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Play and Defend Better: for improving players


Quite often in this feature, we look how a deal has been misplayed or misdefended and examine how it should have been handled correctly. It is nice to be able to relate here the story of the excellent way an Auckland Intermediate player played a board, combining all opportunities to make her slam. The story is told by GeO Tislevoll:

"For a coach or call it trainer in bridge, it is a great pleasure when you see players who work hard to improve their bridge get results. Having trained a couple of groups in Auckland for a while, such pleasure has been given me many times lately. Both in the New Zealand Congress and other tournaments, and recently in the Gold Coast Congress, some of these improvers have done great.

Working seriously with the bridge helps. Different players have different grades of talent for the game, but even players who perhaps haven’t got the natural talent can for sure improve a lot. Some of the improvers I am training show talent too, which of course helps. One of them is Candice Doyle Smith from Auckland who is one of the fastest improvers around. Below you will find a hand she played in a training match recently, a play that you usually will find in a relatively advanced text book about bridge, or you may see it played by a top expert.

Board 5
North Deals
N-S Vul
Q 8 7 6
A 6 5 3
A K 7
4 3
K J 9 2
Q 6 5
J 10 9 8
W   E
10 8 7
10 9 8 3
Q 7 6 5 2
A K J 10 9 5
Q 4
J 4 2
4 3


After South’s opening, N/S quickly reached 6Spade-small played by Candice (South). West led the Club-smallJ.The initial analysis is:

 There are two possible losers, one in each red suit.

 There are two main chances for the contract:

  • Diamond-smallQ doubleton, a small, marginal chance that should be tried as late as possible. Note: this is not a diamond finesse! To play the Jack is wrong, a no-play, as you don’t have the 10. If you play the Jack, West will cover if she has the Queen and you will have a diamond loser anyway.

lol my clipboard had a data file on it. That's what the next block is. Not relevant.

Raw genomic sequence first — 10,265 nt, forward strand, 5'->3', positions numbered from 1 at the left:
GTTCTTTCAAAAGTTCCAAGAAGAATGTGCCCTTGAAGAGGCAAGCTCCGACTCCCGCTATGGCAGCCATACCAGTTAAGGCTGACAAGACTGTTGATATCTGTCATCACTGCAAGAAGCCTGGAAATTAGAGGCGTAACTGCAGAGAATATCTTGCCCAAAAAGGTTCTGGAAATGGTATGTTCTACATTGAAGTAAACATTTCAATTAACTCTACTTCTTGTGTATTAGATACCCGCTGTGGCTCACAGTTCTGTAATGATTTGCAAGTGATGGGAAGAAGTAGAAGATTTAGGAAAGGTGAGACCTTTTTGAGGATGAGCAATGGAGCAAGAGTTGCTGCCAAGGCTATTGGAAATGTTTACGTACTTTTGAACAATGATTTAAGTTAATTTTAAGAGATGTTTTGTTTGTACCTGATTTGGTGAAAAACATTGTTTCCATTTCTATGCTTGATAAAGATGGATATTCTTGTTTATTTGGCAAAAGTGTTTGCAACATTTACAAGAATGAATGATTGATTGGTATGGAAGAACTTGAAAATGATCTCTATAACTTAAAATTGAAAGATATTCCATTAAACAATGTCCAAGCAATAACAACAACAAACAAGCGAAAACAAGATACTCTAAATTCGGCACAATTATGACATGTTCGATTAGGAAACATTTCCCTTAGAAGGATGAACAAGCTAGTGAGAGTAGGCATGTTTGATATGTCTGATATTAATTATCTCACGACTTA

• The Heart-smallK onside. Note: this is not a heart finesse! If the declarer leads the Heart-smallQ, it is wrong, an absolute no-play, as you don’t have the Heart-smallJ yourself or in dummy! If West has the Heart-smallK (as here), she will cover the Queen, and the declarer will have a heart loser anyway. So, the King onside means with this combination that East needs to hold the king! To get two heart tricks, you must play low from the ace towards the card you hope will give a trick, the queen. If East has the Heart-smallK and takes it, you have two heart tricks, the queen being good, and you will get one discard from the Heart-smallA later for the diamond loser.

    The extra chance

There is, however, a more advanced, third chance for the contract, a squeeze!

It was a pleasure to see Candice play this hand and finding the squeeze play after first having tried the main chance of the Heart-smallK being held by East. And she still had the other, little chance, one defender holding the doubleton Diamond-smallQ.

Before trying for that small chance, why not try to see if the squeeze will work?

This is not even the simplest of squeezes which may come automatically just by cashing winners. Candice had to do some work before reaching the squeeze ending position.

Candice Doyle.jpg
  Candice Doyle-Smith

 The Play

Candice won the Club-smallA at trick one and pulled the trumps, then cashed the second club honor. Now she tried a heart from North to the queen. This failed. West won the Heart-smallK and played another heart to the ace. Now a heart was ruffed. To do that gave no extra trick as such because one ruff in the long trump hand doesn’t, but it meant only one defender was left holding  a heart. North’s fourth heart (Heart-small6) had become a menace!

After this Candice simply played her remaining trumps. This became the text-book-like ending position before the last spade trick was played:

A K 7
Q 6 5
W   E
10 9 8 3
J 4 2


West is the only defender who has a heart. When the Spade-small9 was played, West was toast. If she pitches the Heart-smallJ, the Diamond-small7 will be thrown from North and dummy is good, the Heart-small 6  now being a winner! If West throws a diamond, the declarer discards the Heart-small6  as it has done its job. Declarer tries the diamonds. If the Diamond-smallQ was a doubleton from start, it will drop now as well. After this, as West has been forced to pitch a diamond, the Diamond-smallQ drops and the Jack becomes the twelfth trick. E/W can do nothing.

Note that West should pitch a diamond in the four-card ending, when the Spade-small 9 was played and she must come down to three cards. She can’t see the Diamond-smallJ, and perhaps East has it! If so, as long as West holds  on to her heart, East would have taken the setting trick if she had held the Diamond-smallJ.

TIP: When you feel squeezed, always hold on to what you for sure can see you must hold and give up the other suit! Partner is there to help you out…sometimes!"


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